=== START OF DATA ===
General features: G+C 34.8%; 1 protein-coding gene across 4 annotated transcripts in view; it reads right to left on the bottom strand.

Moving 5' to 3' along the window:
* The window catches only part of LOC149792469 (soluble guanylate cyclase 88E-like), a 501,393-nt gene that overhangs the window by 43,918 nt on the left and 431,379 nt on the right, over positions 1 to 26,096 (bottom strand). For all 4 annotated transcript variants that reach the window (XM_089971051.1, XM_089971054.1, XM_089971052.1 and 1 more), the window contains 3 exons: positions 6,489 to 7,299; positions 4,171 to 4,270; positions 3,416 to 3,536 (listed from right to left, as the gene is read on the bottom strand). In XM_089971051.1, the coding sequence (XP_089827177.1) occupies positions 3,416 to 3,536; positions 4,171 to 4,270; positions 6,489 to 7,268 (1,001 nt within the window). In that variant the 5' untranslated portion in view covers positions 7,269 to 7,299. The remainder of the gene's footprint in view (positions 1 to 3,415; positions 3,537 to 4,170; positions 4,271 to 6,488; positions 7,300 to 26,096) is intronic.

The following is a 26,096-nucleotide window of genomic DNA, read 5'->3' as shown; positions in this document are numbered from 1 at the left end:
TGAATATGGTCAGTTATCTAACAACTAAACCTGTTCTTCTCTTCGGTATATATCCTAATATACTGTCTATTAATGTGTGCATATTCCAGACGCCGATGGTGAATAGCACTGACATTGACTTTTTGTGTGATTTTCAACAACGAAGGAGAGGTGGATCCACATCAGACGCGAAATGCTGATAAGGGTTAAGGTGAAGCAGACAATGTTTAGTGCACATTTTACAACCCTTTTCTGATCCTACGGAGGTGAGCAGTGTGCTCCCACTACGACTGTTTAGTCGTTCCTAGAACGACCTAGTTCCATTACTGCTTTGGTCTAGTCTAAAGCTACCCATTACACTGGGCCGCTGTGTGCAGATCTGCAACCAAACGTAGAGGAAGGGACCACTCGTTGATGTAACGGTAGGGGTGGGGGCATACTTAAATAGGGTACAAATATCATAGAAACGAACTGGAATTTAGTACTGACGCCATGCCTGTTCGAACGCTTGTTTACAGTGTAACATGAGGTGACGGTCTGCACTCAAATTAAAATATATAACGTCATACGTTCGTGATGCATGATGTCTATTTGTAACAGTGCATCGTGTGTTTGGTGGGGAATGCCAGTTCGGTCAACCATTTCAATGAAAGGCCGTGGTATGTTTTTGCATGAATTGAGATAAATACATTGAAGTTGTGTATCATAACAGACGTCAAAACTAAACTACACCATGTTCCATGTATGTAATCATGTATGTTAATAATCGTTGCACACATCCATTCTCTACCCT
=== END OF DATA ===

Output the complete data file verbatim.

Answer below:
General features: G+C 34.8%; 1 protein-coding gene across 4 annotated transcripts in view; it reads right to left on the bottom strand.

Moving 5' to 3' along the window:
* The window catches only part of LOC149792469 (soluble guanylate cyclase 88E-like), a 501,393-nt gene that overhangs the window by 43,918 nt on the left and 431,379 nt on the right, over positions 1 to 26,096 (bottom strand). For all 4 annotated transcript variants that reach the window (XM_089971051.1, XM_089971054.1, XM_089971052.1 and 1 more), the window contains 3 exons: positions 6,489 to 7,299; positions 4,171 to 4,270; positions 3,416 to 3,536 (listed from right to left, as the gene is read on the bottom strand). In XM_089971051.1, the coding sequence (XP_089827177.1) occupies positions 3,416 to 3,536; positions 4,171 to 4,270; positions 6,489 to 7,268 (1,001 nt within the window). In that variant the 5' untranslated portion in view covers positions 7,269 to 7,299. The remainder of the gene's footprint in view (positions 1 to 3,415; positions 3,537 to 4,170; positions 4,271 to 6,488; positions 7,300 to 26,096) is intronic.

The following is a 26,096-nucleotide window of genomic DNA, read 5'->3' as shown; positions in this document are numbered from 1 at the left end:
TGAATATGGTCAGTTATCTAACAACTAAACCTGTTCTTCTCTTCGGTATATATCCTAATATACTGTCTATTAATGTGTGCATATTCCAGACGCCGATGGTGAATAGCACTGACATTGACTTTTTGTGTGATTTTCAACAACGAAGGAGAGGTGGATCCACATCAGACGCGAAATGCTGATAAGGGTTAAGGTGAAGCAGACAATGTTTAGTGCACATTTTACAACCCTTTTCTGATCCTACGGAGGTGAGCAGTGTGCTCCCACTACGACTGTTTAGTCGTTCCTAGAACGACCTAGTTCCATTACTGCTTTGGTCTAGTCTAAAGCTACCCATTACACTGGGCCGCTGTGTGCAGATCTGCAACCAAACGTAGAGGAAGGGACCACTCGTTGATGTAACGGTAGGGGTGGGGGCATACTTAAATAGGGTACAAATATCATAGAAACGAACTGGAATTTAGTACTGACGCCATGCCTGTTCGAACGCTTGTTTACAGTGTAACATGAGGTGACGGTCTGCACTCAAATTAAAATATATAACGTCATACGTTCGTGATGCATGATGTCTATTTGTAACAGTGCATCGTGTGTTTGGTGGGGAATGCCAGTTCGGTCAACCATTTCAATGAAAGGCCGTGGTATGTTTTTGCATGAATTGAGATAAATACATTGAAGTTGTGTATCATAACAGACGTCAAAACTAAACTACACCATGTTCCATGTATGTAATCATGTATGTTAATAATCGTTGCACACATCCATTCTCTACCCT